How Automation Will Whack Up to 25% of Insurance Jobs: McKinsey

February 1, 2016

  • February 1, 2016 at 11:16 am
    Observor says:
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    With the substantial increase in automation over the past 30 years, the one thing that has not gone down for most companies is the expense ratio. Efficiency (in terms of expense ratio) has not improved with increased automation.

  • February 1, 2016 at 11:49 am
    Some Guy says:
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    McKinsey & Co. – the king of whacking jobs. Having worked at Aon, after Greg Case (a minion of McKinsey & Co.) took over, Aon began to immediately cut jobs and outsource all of the “non-client facing” personnel. It didn’t turn out as well as they planned.

    • February 1, 2016 at 2:21 pm
      Agent says:
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      • February 1, 2016 at 2:47 pm
        Confused says:
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        And downsizing due to a merger relates to the article talking about automation in the insurance industry how?

        • February 1, 2016 at 6:36 pm
          UW says:
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          Because Obama.

          I am sure Agent is one of the brokers who sends disastrously formatted Excel files and scans PDFs instead of editing them so they end up almost unusable. Assuming he even needs to use either of those technologies in the tiny backwater market he has to be working in.

  • February 1, 2016 at 1:20 pm
    knowall says:
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    Sometimes companies trip over dollars looking for pennies.

  • February 1, 2016 at 1:36 pm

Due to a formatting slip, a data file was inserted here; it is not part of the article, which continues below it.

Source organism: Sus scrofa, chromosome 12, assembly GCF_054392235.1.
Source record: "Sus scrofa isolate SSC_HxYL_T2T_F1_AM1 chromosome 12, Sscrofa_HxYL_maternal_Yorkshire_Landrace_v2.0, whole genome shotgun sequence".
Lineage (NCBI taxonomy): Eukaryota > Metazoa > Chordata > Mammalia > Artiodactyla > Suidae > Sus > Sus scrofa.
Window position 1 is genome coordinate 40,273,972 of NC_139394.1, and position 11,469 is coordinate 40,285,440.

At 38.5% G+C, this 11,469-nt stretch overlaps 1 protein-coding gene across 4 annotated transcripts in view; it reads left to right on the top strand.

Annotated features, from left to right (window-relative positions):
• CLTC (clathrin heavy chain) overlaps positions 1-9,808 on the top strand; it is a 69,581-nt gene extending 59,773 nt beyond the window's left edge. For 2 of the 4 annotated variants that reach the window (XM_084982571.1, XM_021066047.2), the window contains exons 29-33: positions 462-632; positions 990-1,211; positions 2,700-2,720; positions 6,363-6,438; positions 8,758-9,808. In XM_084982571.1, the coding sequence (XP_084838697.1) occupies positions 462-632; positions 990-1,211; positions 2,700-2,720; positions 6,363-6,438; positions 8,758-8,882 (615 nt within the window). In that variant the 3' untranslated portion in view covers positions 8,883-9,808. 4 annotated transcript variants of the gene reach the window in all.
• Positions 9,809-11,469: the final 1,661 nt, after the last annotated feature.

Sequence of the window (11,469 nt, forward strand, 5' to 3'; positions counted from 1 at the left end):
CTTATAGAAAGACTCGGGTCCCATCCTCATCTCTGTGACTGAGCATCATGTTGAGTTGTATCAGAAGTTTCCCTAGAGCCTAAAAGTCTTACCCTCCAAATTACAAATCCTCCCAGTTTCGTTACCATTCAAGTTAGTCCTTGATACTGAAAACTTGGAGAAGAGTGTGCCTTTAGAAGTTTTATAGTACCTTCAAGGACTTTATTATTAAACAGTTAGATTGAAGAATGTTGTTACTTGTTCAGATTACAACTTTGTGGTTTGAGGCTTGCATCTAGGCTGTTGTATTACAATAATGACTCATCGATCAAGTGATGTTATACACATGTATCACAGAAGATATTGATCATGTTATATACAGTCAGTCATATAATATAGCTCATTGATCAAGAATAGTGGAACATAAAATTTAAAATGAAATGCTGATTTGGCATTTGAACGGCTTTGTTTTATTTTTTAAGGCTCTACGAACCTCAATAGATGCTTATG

PierreTruTru says:
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    That robot face thing is creepy.

  • February 1, 2016 at 1:36 pm
    An Actuary says:
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    There’s something very creepy about that picture.

    Having been in this business a long time, I can’t agree with a single sentence in that final paragraph. The vision of a company that automates all its revenue generation (and the CEO!) but leaves the actuarial department in the ’70’s with lead pencils and slide rules is pretty hilarious.

    • February 1, 2016 at 2:49 pm
      Creepy picture says:
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      I wonder what Company’s CEO that is a picture of?

    • February 2, 2016 at 11:11 am
      Agent says:
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      • February 2, 2016 at 12:46 pm
        Ron says:
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        Agent,

        For the love of God, please stop displaying your ignorance of insurance pricing. The companies whose policies you are selling are using predictive modeling to determine their rates.

        • February 21, 2016 at 10:13 pm
          UW says:
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          Yeah, but what about his rating software? Ha ha, he is such an unhinged dolt. I don’t think he even has a clue what predictive modeling actually is, even though he loves to whine about it.

      • February 3, 2016 at 3:11 pm
        Michael says:
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        Predictive modeling is a principle of insurance; while not always referred to as such, the basis of insurance pricing is predicting what could happened based on what has happened. This is not a new theory or concept; it’s just been put into buzz word phraseology. It’s all predictive modeling.

  • February 1, 2016 at 2:38 pm
    Pepper says: